StarCraft Battles On TV Sounds Like Heaven To Me

There are countries, however, where this is not the case. I certainly hope that I'm not the first to tell you that South Korea is the promised land for the benighted gamer. A country where StarCraft is a national passtime, pro gamers make millions just from product endorsements, and people are willing to die for their hobby is a lot closer to mainstream MMOGdom than these United States. South Korea is perhaps the culture where this is most prominent, though other Asian nations have similar proclivities. Japan passed a law in 1991 prohibiting games in the Dragon Quest series from being released on a day that wasn't a holiday or weekend. The Chinese gaming market will quickly overtake the U.S., and is projected to be larger than some nation's GDP by 2010.

I'm not a scholar on the cultures of these nations. I'd like to apologize in advance if my analysis of South Korean, Japanese, and Chinese attitudes towards games vs. my own nation's seems grossly out of touch. The best I can come up with is that that, unlike in America, the Asian definition of 'art' is not rooted in the European vision of art as a 'plastic' thing. Additionally, the artistic imagery integrated into many Asian written languages may lend itself to seeing the visually unique more positively. As a result of both of these elements, Asian cultures may have less of a need to see art as something on a canvas or sculpted from marble.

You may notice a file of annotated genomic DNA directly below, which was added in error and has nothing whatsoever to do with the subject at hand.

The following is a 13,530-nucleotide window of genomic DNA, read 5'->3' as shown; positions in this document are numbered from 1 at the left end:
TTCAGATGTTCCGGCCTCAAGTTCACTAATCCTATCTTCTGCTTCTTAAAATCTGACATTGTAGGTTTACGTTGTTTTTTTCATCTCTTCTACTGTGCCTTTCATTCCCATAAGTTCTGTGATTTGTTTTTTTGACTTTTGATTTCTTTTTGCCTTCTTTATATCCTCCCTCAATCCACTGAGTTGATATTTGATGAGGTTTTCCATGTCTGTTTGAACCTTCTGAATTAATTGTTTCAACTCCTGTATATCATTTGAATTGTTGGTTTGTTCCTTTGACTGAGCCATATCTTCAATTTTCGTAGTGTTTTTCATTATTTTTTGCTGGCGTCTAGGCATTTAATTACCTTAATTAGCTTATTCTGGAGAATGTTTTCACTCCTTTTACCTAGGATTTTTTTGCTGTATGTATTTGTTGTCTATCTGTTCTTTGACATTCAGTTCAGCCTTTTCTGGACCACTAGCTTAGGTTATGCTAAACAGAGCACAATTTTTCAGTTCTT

The appreciation in Japanese culture of manga may be a natural outgrowth from this, and may also have added to that nation's wholehearted adoption of gaming and games. Perhaps from a more sociological perspective, the concept of a driving work ethic may have made nations of 'achievers' out of whole populations. The need to work hard at work and work hard at school may extend into pastime situations, where driven individuals enjoy an experience that can be quantified. It's hard to 'win' at knitting, after all, but getting your character to a new level is fairly unambiguous. These are just stabs in the dark, and if you have a better handle on this phenomenon please leave a comment below. I know U.S. culture a lot better than that of these countries.